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A man pleads guilty to killing a Utah County mother and son. Now the focus shifts to finding their bodies.

(Trent Nelson | The Salt Lake Tribune) Orem Police Chief Gary Giles. The Utah County Attorney's Office, Orem Police Department, and the FBI announced a plea deal at a news conference in Orem, Utah, on Wednesday, Aug. 7, 2019. Christopher Poulson pleaded guilty to one count of murder and one count of manslaughter in the deaths of Emily Quijano and her 3-year-old son, Gabriel, in 2015.

Orem • A day after a man pleaded guilty to killing a mother and son who have been missing for almost four years, authorities say they are turning their focus to one thing: Finding the bodies of 23-year-old Emily Quijano and her 3-year-old son, Gabriel Almiron.

Quijano’s boyfriend, Christopher Poulson, admitted in an American Fork courtroom Tuesday that he “severely” injured Gabriel while he was babysitting the toddler on Sept. 8, 2015. He put the child to bed, and Quijano came home from school and went to sleep.

When Poulson woke up the next morning, he found Gabriel had died overnight. He panicked, prosecutors say, and shot Quijano while she slept.

Poulson’s admissions came as part of a unique plea deal that authorities hope will lead them to where the man buried Quijano and her son. He gave them information about where the bodies are, authorities say, but the remains had not been found as of Wednesday morning.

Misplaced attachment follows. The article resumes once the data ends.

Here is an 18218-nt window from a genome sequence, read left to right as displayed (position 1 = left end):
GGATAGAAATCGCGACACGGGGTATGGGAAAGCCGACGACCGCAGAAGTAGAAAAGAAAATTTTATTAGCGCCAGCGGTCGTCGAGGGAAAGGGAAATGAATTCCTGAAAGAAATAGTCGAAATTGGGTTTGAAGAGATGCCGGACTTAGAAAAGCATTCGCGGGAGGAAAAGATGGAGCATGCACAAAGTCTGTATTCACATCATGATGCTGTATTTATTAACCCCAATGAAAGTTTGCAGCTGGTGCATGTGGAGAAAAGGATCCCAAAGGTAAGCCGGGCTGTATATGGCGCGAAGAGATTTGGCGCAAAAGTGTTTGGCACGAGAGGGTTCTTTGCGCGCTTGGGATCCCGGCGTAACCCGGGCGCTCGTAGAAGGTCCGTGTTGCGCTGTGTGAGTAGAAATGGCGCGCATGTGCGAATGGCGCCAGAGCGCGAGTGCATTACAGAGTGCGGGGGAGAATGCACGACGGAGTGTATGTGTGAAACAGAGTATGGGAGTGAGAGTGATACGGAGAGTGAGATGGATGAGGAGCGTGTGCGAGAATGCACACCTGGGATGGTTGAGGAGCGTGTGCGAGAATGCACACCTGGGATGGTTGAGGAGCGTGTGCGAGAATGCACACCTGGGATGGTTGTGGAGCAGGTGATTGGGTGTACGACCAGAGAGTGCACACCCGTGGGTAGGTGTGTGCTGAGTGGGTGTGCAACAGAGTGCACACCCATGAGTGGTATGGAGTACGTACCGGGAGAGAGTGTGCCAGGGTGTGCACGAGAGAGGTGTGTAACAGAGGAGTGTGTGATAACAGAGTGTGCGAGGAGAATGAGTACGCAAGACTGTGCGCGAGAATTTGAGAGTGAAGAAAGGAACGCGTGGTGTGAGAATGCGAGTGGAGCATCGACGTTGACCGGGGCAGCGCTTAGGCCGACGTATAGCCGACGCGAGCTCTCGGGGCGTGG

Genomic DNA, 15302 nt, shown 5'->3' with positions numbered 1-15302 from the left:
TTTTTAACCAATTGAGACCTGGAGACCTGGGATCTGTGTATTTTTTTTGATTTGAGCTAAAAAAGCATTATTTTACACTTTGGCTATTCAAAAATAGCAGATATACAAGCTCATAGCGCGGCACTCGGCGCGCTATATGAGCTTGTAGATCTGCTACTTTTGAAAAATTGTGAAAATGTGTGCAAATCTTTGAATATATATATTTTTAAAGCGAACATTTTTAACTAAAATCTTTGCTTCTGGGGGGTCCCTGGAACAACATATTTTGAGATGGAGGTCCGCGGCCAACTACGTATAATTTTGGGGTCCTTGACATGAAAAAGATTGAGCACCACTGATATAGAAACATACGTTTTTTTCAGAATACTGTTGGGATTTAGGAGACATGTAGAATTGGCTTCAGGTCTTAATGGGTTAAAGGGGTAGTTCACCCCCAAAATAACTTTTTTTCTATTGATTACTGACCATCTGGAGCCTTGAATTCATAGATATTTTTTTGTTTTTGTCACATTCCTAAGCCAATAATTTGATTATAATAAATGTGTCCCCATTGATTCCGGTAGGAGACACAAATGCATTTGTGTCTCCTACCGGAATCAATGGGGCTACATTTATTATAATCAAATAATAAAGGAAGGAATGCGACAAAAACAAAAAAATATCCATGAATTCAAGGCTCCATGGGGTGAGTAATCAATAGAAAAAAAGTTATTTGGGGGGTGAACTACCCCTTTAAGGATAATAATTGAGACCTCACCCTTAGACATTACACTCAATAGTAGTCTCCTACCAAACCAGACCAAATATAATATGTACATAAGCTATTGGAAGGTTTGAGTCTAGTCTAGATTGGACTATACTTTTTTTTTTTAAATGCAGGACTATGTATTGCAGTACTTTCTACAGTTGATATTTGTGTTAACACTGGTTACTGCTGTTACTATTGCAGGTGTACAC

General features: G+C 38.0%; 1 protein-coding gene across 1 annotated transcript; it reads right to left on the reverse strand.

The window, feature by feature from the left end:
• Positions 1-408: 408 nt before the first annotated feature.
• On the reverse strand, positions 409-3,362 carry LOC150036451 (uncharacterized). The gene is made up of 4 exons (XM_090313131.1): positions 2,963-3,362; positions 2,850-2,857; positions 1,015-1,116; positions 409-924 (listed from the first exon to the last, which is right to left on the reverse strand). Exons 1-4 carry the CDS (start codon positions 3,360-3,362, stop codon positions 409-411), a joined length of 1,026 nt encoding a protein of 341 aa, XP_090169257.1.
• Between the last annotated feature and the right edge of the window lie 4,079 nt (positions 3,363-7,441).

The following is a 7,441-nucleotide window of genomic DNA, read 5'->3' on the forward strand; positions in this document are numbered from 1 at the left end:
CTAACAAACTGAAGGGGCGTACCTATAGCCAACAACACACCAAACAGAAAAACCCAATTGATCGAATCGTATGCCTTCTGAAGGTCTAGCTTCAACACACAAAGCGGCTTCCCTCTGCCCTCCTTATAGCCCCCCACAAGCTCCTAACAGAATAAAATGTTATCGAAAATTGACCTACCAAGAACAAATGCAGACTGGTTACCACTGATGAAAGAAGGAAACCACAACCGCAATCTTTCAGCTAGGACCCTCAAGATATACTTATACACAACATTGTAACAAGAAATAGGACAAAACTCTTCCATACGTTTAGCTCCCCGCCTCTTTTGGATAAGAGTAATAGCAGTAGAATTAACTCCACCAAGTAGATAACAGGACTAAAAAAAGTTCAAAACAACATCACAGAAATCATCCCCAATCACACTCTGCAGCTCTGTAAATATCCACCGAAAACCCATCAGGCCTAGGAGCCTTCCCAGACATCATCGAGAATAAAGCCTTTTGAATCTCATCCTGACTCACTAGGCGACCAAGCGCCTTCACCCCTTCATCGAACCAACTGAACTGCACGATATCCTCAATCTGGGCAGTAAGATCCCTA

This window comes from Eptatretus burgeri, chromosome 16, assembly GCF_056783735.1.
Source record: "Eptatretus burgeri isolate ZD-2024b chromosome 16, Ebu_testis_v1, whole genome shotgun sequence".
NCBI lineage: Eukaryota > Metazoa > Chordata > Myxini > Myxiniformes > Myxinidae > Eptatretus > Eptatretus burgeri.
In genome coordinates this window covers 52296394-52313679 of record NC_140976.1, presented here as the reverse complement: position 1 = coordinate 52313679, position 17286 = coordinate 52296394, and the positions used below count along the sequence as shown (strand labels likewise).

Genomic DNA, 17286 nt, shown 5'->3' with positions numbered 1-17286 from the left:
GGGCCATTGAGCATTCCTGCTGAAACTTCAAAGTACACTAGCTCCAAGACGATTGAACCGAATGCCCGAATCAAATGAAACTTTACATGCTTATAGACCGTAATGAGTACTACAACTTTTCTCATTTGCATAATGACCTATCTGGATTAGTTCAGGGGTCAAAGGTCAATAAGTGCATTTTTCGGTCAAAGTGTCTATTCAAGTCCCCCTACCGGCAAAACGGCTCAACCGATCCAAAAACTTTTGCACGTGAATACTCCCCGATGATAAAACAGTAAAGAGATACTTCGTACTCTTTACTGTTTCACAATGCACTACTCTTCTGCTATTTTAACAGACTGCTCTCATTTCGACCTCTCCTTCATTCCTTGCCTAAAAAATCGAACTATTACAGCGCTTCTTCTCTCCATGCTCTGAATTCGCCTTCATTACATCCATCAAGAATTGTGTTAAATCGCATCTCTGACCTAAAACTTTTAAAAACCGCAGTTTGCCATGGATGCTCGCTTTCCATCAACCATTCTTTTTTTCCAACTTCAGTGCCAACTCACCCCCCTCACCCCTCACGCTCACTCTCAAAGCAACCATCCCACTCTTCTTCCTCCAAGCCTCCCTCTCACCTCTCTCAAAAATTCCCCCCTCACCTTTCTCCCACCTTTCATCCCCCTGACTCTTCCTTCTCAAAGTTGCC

“We will not stop looking for them,” Orem Police Chief Gary Giles said at a news conference. “We will find them some day. I hope that it’s sooner than later, but we will not give up.”

Christopher Poulson

It’s in Poulson’s interest that the bodies are found — as it has the potential to have an impact on the sentence he receives on Sept. 26.

Poulson pleaded guilty to first-degree felony murder and second-degree felony manslaughter, crimes that could carry a sentence of up to life in prison. But Deputy Utah County Attorney Lance Bastian said Wednesday that if Quijano and Gabriel’s remains are found before the September sentencing date, prosecutors will ask that Poulson be allowed to plead guilty instead to 30 second-degree felonies. With that plea, Bastian said the goal would be to keep Poulson in prison for 30 years.

It will be up to the judge to decide if he’ll let Poulson change his pleas. And the parole board will ultimately decide how long Poulson spends in prison.

But Bastian said finding Quijano and Gabriel has been incredibly important to their family.

“We are absolutely hopeful that we are going to find Emily and Gabe,” he said.

Brenda Marsh, Quijano’s mother, expressed how grateful she was for the police investigating her daughter’s and grandson’s disappearance these past four years, working long hours and sleepless nights trying to figure out what happened.

“These good people have cried with us,” she said, “mourned with us, laughed with us, prayed for us and sacrificed for us. They have spent time away from their families to serve ours.”